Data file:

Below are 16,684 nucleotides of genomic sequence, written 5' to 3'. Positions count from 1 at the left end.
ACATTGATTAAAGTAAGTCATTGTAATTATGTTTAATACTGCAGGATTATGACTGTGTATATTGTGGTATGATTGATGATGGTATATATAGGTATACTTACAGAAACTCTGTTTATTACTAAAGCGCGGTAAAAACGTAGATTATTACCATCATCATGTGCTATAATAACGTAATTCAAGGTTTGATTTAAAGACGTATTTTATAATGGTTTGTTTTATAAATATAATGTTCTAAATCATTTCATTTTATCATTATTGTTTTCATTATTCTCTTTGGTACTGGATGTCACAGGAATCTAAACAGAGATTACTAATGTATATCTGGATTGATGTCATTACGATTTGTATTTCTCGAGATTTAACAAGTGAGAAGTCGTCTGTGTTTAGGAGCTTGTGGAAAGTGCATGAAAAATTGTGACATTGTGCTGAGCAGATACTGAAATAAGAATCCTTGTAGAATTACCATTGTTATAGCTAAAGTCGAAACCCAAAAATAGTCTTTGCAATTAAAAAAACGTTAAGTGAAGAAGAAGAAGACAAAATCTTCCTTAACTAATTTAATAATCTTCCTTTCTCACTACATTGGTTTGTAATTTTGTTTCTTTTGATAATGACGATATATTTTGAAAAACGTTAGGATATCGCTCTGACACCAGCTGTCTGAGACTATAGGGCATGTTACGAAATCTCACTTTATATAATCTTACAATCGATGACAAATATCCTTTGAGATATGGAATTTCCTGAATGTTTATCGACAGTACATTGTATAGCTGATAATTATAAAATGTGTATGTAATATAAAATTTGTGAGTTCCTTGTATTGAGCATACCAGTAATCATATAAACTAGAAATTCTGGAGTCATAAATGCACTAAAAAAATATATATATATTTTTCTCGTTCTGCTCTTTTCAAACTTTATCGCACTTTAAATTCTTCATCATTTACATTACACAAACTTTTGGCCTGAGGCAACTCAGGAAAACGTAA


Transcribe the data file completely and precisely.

Below are 16,684 nucleotides of genomic sequence, written 5' to 3'. Positions count from 1 at the left end.
ACATTGATTAAAGTAAGTCATTGTAATTATGTTTAATACTGCAGGATTATGACTGTGTATATTGTGGTATGATTGATGATGGTATATATAGGTATACTTACAGAAACTCTGTTTATTACTAAAGCGCGGTAAAAACGTAGATTATTACCATCATCATGTGCTATAATAACGTAATTCAAGGTTTGATTTAAAGACGTATTTTATAATGGTTTGTTTTATAAATATAATGTTCTAAATCATTTCATTTTATCATTATTGTTTTCATTATTCTCTTTGGTACTGGATGTCACAGGAATCTAAACAGAGATTACTAATGTATATCTGGATTGATGTCATTACGATTTGTATTTCTCGAGATTTAACAAGTGAGAAGTCGTCTGTGTTTAGGAGCTTGTGGAAAGTGCATGAAAAATTGTGACATTGTGCTGAGCAGATACTGAAATAAGAATCCTTGTAGAATTACCATTGTTATAGCTAAAGTCGAAACCCAAAAATAGTCTTTGCAATTAAAAAAACGTTAAGTGAAGAAGAAGAAGACAAAATCTTCCTTAACTAATTTAATAATCTTCCTTTCTCACTACATTGGTTTGTAATTTTGTTTCTTTTGATAATGACGATATATTTTGAAAAACGTTAGGATATCGCTCTGACACCAGCTGTCTGAGACTATAGGGCATGTTACGAAATCTCACTTTATATAATCTTACAATCGATGACAAATATCCTTTGAGATATGGAATTTCCTGAATGTTTATCGACAGTACATTGTATAGCTGATAATTATAAAATGTGTATGTAATATAAAATTTGTGAGTTCCTTGTATTGAGCATACCAGTAATCATATAAACTAGAAATTCTGGAGTCATAAATGCACTAAAAAAATATATATATATTTTTCTCGTTCTGCTCTTTTCAAACTTTATCGCACTTTAAATTCTTCATCATTTACATTACACAAACTTTTGGCCTGAGGCAACTCAGGAAAACGTAA